Ford looks to be interested in joining Formula One in a partnership with the reigning champions Red Bull Racing. The Detroit automaker was most famously involved in Grand Prix racing through its funding and support of the Cosworth DFV engine, the most successful engine in racing history, during the 1960s, 1970s and 1980s. It was last involved in F1 with the Jaguar F1 team in the early 2000s, which the automaker then sold to Red Bull in 2005.
Red Bull Racing’s relationships with its power unit partners have been erratic over the past decade. The F1 team went from winning four straight championships with Renault to severing ties with the French automaker and running unbranded engines. Then, Red Bull sifted through the ashes of the failed McLaren-Honda reunion to partner with the Japanese manufacturer. In its third season with Honda, Red Bull’s Max Verstappen won the 2021 World Drivers’ Championship. However, Honda announced before the season even started that it would leave F1 after 2021.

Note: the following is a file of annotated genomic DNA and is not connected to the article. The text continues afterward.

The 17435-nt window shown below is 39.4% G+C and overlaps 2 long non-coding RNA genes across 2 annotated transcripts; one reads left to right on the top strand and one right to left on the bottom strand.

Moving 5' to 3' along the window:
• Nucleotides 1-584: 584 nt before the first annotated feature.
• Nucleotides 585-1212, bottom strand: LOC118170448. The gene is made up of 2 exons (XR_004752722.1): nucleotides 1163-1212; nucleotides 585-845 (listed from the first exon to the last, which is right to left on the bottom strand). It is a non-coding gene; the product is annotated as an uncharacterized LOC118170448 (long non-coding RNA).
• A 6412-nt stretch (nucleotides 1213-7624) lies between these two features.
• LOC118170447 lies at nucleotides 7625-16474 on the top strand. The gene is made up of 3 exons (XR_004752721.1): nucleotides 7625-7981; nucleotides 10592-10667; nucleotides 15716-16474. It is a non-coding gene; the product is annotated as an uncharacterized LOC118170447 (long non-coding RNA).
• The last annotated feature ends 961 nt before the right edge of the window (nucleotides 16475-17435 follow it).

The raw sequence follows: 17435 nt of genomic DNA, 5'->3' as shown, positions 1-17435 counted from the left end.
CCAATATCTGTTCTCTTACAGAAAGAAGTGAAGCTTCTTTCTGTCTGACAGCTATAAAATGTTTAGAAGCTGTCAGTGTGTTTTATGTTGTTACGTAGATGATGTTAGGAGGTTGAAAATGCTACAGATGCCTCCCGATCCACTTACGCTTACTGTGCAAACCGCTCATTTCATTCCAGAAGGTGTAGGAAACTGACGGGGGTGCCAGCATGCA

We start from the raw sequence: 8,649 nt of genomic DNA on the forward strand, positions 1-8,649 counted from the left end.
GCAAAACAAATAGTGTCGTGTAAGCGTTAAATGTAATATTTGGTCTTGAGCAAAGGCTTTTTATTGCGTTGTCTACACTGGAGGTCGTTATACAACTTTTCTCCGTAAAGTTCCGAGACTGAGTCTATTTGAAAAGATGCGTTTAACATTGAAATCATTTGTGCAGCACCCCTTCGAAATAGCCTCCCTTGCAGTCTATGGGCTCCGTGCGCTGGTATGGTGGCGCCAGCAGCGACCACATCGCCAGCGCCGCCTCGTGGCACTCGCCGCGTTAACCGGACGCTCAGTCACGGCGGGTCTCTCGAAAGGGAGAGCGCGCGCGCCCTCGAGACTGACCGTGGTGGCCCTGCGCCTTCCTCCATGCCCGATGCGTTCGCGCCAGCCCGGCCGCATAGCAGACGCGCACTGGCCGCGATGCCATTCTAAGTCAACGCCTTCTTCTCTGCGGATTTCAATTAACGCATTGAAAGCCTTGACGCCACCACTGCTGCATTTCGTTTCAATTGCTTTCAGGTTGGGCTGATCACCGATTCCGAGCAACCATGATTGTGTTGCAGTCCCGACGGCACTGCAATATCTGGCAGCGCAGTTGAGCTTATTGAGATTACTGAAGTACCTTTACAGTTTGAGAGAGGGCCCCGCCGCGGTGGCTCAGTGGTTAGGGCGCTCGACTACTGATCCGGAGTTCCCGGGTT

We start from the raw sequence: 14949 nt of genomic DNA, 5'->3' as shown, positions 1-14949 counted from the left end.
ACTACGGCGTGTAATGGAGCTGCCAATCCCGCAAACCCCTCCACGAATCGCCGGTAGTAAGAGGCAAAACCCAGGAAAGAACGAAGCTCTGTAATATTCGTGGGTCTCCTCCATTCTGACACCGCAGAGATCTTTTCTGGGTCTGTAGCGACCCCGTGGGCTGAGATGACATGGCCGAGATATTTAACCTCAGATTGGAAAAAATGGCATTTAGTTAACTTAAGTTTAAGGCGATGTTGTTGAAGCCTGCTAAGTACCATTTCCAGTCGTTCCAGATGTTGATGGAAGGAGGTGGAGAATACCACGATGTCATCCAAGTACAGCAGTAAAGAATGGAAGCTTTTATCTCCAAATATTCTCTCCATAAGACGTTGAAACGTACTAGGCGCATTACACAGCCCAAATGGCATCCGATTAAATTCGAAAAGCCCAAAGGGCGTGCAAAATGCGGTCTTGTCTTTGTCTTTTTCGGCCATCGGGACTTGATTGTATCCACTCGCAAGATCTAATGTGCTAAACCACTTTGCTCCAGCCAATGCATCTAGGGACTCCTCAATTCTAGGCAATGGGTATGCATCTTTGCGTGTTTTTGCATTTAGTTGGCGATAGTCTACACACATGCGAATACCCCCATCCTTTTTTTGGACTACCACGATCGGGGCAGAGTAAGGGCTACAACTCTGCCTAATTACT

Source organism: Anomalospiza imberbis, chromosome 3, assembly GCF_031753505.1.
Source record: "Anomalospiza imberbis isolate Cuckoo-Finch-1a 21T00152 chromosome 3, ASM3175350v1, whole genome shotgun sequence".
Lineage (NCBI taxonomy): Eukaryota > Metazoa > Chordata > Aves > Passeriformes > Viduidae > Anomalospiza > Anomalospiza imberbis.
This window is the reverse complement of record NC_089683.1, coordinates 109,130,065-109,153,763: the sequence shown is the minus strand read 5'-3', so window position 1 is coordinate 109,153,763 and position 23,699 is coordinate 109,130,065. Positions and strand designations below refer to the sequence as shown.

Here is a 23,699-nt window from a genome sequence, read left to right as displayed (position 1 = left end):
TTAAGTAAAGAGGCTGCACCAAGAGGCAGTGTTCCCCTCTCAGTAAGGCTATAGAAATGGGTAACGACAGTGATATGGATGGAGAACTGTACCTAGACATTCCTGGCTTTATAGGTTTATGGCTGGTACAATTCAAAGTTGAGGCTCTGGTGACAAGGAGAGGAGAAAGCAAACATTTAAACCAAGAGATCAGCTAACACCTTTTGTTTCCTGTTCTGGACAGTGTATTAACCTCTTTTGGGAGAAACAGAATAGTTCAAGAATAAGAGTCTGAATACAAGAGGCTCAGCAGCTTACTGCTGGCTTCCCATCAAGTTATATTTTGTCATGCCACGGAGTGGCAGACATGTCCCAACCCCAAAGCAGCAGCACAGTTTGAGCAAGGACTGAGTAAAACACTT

Motorsport.com reports that Ford is exploring options to partner with Red Bull Racing in 2026. The potential partnership would largely revolve around branding, financial backing and technical support. Ford would not be building a hybrid V6 power unit for the 2026 F1 regulations. Red Bull is committed to building its own power unit regardless of if the team enters any agreement with a manufacturer.
Team Principal Christian Horner said to Motorsport.com earlier this year:
“We are fully focused on a Red Bull power unit, and if there was a like-minded partner that could contribute something to the project, then of course you would have to absolutely consider that. But it’s not a prerequisite.
We will be the only team other than Ferrari to have engine and chassis all on one campus under one roof. We believe that for the long-term competitiveness of the team, it is absolutely the right thing to be doing. And of course, there are other opportunities it presents as well.”
In the wake of Honda’s withdrawal, Red Bull created Red Bull Powertrains to develop a power unit for 2026. The team also negotiated the exclusive power unit distribution rights from Honda so Red Bull and AlphaTauri could continue with the same engines until the rules change. And yes, Ferrari is the only other team with its power unit development facilities on-site. Mercedes, Alpine and soon Audi all base their racing team proper and engine development at two different locations.
Ford can seemingly offer what Porsche couldn’t: autonomy. In the World Rally Championship, Ford lets M-Sport independently represent the automaker albeit with minimal support. Obviously, the Ford-Cosworth DFV is the ideal example of the partnership that Red Bull would want.